Bank of Japan surprised the markets by adopting a negative rate policy on deposits held with it from other banks, a strategy championed by the European Central Bank. BoJ put the rates at -0.1%, in stark contrast with expectations of no-change.
The bold move came as the central bank tries to fend off deflationary pressures, after earlier bleak data showed household spending tumbling 4.4% y/y in December, while Core CPI rose only 0.1% y/y, far away from the bank's 2% target. Housing starts also disappointed, dropping 1.3% y/y, while preliminary industrial production data for December showed another stumble of 1.4% m/m.
The yen collapsed to a five-week low versus the dollar at 121.36, before paring some losses to trade at 120.28, still down a massive 1.24%. The Japanese currency also hit a month low versus the euro at 132.24, before trading lastly at 131.29, down 1.02% for the day. Yen plunged 1.33% against sterling to 172.83.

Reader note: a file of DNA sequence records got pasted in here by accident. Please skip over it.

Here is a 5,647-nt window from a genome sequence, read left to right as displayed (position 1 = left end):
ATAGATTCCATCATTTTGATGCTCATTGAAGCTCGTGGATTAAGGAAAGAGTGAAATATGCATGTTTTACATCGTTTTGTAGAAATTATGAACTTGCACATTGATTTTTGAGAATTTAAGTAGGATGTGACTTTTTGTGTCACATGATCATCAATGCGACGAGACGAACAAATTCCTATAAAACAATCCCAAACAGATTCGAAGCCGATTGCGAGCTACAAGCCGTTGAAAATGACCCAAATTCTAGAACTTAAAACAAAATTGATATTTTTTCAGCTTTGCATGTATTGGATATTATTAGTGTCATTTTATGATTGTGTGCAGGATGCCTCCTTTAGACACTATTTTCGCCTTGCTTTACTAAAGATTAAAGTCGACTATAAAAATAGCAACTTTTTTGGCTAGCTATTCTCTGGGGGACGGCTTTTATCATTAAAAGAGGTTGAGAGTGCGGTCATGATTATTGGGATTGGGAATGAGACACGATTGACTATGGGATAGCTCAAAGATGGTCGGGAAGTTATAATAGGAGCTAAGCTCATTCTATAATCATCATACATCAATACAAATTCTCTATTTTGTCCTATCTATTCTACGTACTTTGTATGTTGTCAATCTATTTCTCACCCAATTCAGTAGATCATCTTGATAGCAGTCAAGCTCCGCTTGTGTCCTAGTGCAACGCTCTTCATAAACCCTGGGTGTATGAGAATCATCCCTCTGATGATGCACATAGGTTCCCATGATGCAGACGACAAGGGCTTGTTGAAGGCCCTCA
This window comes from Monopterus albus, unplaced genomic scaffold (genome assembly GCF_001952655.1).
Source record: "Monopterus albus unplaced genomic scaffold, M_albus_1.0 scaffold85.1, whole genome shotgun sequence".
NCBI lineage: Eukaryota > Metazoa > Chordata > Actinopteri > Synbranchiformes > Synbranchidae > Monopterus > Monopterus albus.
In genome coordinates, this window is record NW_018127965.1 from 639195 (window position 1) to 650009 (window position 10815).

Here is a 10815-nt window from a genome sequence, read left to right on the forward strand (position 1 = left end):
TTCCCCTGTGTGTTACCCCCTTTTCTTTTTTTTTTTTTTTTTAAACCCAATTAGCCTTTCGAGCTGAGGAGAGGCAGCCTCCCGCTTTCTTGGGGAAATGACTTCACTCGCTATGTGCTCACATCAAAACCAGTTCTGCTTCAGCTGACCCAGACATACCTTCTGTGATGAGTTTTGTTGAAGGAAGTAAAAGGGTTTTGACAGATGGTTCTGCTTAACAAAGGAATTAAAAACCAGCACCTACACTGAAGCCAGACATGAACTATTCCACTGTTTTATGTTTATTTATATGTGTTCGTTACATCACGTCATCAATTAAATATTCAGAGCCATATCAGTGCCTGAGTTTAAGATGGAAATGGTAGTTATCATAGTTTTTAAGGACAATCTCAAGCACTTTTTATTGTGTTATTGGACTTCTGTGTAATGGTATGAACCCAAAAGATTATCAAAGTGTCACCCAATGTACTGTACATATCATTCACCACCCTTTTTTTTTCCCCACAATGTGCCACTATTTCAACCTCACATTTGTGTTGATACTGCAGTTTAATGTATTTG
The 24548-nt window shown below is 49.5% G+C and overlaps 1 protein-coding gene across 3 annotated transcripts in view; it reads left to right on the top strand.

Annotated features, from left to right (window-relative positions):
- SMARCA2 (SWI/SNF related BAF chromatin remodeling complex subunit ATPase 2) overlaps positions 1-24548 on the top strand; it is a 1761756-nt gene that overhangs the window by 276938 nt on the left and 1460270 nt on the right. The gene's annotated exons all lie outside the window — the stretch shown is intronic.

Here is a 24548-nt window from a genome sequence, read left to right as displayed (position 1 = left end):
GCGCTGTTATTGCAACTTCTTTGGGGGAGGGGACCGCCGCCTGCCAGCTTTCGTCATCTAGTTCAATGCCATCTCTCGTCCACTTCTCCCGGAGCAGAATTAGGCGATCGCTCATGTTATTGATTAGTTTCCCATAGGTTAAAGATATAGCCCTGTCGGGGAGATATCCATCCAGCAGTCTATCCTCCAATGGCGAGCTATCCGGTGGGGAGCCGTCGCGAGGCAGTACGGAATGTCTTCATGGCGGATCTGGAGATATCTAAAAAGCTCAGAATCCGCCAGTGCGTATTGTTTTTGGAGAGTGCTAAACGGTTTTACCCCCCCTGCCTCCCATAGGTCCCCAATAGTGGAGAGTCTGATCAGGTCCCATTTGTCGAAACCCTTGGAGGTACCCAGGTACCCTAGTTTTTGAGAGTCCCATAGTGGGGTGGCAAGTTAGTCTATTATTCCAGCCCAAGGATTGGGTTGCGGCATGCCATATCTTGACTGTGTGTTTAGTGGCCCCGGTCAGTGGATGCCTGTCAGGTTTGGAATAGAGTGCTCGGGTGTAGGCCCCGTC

Japanese and Asian markets cheered the unexpected policy easing, with Nikkei jumping nearly two percent to a two-week high at 17,638. China's Shanghai Composite index climbed 2.0%, while Australian shares rose 0.60%. Hong Kong shares surged about 1.50%.
The Asian revival comes on the heels of gains on Wall Street, supported by strong earnings and stabilizing oil prices. Facebook shares soared 15.5% after smashing profits forecasts, while Alphabet (Google) rose a solid 4.28%. But not all was rosy however, with Amazon plunging 12% after missing profits expectations by a big margin.
The Dow Jones Industrial Average closed up 125 points, or 0.79% at 16,069. NASDAQ Composite added 38 points, or 0.86% to 4,506. S&P 500 index gained ten